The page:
The State of Law Library eBooks 2017-18 (LLRX)

Ellyssa Kroski, the Director of Information Technology at the New York Law Institute, has recently undertaken a three-part article series at LLRX, designed to cover what law libraries should consider when evaluating and getting involved with eBooks. The first two parts have already been posted, with the third part on the way.

Read more:
Part One: The Landscape
Part One is designed to “describe the current landscape of eBooks relevant to the law library field, the benefits and challenges of offering eBooks in law libraries, the different ways to purchase law-related eBooks, and how to get started choosing a solution.”

Part Two: Brass Tacks
Part Two is designed to “discuss the different pricing models that are currently available and the pros and cons to each; subscription-based, patron-driven acquisitions, short term loans, access-to-own, etc. as well as strategies for controlling costs, and questions to ask before choosing an eBook solution.”

Part Three: What Law Libraries are Doing (forthcoming)
Part Three “will delve into what we’ve chosen to do for our eBooks program at NYLI and how that has evolved over the past five years to a hybrid model, as well as what other law libraries have chosen as their solutions.”

How Does Malawi’s New Copyright Law Measure Up (EIFL Review)?

EIFL (Electronic Information for Libraries) is a not-for-profit organization that works with libraries to enable access to knowledge in developing and transition economy countries in Africa, Asia Pacific, Europe and Latin America.”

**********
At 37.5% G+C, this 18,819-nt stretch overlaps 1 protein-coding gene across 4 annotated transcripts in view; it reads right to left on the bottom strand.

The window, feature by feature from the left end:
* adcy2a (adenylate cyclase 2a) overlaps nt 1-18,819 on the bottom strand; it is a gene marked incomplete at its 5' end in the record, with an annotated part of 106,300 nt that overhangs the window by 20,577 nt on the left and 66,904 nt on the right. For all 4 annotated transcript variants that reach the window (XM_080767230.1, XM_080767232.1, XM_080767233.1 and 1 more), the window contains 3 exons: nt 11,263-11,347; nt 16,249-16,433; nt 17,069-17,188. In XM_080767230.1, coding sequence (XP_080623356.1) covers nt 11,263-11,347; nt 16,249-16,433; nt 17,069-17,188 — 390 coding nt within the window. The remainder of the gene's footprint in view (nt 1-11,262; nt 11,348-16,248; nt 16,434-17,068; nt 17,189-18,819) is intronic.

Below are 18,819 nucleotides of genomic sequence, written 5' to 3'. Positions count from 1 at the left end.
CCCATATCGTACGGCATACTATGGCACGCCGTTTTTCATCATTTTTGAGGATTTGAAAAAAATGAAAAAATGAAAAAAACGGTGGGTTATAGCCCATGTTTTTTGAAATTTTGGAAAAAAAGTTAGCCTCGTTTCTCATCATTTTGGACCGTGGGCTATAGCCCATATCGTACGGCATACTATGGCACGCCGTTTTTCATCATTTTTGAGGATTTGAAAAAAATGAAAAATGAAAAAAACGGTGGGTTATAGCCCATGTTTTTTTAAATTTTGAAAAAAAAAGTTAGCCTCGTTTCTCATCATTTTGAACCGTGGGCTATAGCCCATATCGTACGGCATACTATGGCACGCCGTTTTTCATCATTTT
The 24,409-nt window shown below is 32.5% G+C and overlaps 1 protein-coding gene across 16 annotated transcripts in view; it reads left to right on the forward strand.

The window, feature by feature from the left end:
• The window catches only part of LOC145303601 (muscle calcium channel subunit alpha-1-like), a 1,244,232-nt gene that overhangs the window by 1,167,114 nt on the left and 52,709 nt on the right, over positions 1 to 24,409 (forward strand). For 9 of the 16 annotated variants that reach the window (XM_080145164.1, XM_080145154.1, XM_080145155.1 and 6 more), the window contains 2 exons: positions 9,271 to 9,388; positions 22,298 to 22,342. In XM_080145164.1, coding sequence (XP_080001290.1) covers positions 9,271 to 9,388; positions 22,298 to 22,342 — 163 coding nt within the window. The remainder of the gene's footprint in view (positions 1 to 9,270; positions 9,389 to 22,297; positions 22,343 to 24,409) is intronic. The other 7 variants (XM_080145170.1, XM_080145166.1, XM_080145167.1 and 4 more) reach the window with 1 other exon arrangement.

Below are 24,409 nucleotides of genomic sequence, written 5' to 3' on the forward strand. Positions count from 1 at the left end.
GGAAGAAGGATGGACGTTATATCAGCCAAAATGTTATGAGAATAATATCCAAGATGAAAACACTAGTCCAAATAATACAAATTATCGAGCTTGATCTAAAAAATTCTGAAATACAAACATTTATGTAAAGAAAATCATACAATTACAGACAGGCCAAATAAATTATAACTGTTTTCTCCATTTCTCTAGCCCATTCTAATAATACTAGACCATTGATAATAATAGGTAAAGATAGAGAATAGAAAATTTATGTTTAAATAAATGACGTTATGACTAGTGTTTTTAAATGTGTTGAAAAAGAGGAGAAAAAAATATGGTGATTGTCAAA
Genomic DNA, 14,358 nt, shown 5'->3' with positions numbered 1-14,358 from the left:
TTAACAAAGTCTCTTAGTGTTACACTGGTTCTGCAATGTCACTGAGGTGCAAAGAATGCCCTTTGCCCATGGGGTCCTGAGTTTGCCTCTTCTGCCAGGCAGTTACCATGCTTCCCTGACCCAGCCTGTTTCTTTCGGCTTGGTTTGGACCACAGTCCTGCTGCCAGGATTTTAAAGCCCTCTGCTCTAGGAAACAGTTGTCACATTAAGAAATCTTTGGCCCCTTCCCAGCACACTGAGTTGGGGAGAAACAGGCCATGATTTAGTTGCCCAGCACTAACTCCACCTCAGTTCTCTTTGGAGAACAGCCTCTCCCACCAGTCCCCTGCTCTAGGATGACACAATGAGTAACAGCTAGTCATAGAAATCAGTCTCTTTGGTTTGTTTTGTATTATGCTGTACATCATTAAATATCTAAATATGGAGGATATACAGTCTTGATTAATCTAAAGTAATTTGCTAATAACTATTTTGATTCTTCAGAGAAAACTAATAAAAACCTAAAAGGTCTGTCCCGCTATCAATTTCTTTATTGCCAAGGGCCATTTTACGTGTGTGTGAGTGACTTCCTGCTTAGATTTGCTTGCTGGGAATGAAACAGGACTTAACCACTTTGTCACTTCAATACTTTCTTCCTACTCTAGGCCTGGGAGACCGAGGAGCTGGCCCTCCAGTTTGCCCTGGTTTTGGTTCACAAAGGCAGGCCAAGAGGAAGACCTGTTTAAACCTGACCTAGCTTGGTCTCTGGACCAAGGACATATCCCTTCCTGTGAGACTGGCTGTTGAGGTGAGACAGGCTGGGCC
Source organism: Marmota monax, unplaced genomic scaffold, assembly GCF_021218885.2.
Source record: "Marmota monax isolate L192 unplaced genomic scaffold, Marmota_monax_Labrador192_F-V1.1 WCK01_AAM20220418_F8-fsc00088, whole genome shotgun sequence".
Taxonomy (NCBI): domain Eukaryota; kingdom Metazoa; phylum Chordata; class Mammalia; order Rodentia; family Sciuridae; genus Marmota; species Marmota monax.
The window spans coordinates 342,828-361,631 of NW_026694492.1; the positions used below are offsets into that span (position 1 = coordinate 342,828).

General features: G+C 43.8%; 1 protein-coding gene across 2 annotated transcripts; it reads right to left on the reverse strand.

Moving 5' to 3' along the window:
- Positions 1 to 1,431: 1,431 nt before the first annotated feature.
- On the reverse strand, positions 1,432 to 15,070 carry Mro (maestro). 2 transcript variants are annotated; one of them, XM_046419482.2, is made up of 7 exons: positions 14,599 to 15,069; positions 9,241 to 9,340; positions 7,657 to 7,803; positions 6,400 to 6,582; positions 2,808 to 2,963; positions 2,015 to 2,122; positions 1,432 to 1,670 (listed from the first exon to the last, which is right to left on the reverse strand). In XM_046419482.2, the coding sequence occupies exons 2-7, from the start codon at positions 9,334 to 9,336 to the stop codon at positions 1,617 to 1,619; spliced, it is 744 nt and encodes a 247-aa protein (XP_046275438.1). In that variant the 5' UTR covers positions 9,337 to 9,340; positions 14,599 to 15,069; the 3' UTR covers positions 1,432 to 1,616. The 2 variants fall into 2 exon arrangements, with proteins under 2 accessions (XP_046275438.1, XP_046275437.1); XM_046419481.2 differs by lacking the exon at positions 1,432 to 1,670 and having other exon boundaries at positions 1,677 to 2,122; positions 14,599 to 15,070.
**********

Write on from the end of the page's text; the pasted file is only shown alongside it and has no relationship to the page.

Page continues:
“EIFL’s assessment of Malawi’s new copyright law finds that while a good range of library activities are permitted, there are missed opportunities.

An EIFL review of Malawi’s Copyright Act of 2016 has found that although the new law permits a range of library activities such as making copies for research and use of works in virtual learning environments, it places big limits on what libraries can do in practice, misses opportunities to enable digital activities, and restricts the making of accessible format copies.”

Read more about the assessment here and download the full review here.

Fastcase Expands into Original Works by Launching Full Court Press, a New Print and Digital Imprint

On November 2, 2017, Fastcase launched its new publishing arm, under the imprint Full Court Press. The inaugural publication offered under Full Court Press is RAIL: The Journal of Robotics, Artificial Intelligence & Law, and it is billed as “a multimedia offering, available in print, as an eBook, in audio, and exclusively within the Fastcase legal research application.”

According to CEO Ed Walters, the new imprint is “like Netflix for legal publishing,” noting that it is designed to improve the existing Fastcase platform by “adding our own original series through Full Court Press. RAIL is our first of many offerings, including legal treatises, deskbooks, forms, checklists, and workflow tools. We’re just getting started.”

The complete Fastcase press release is available here.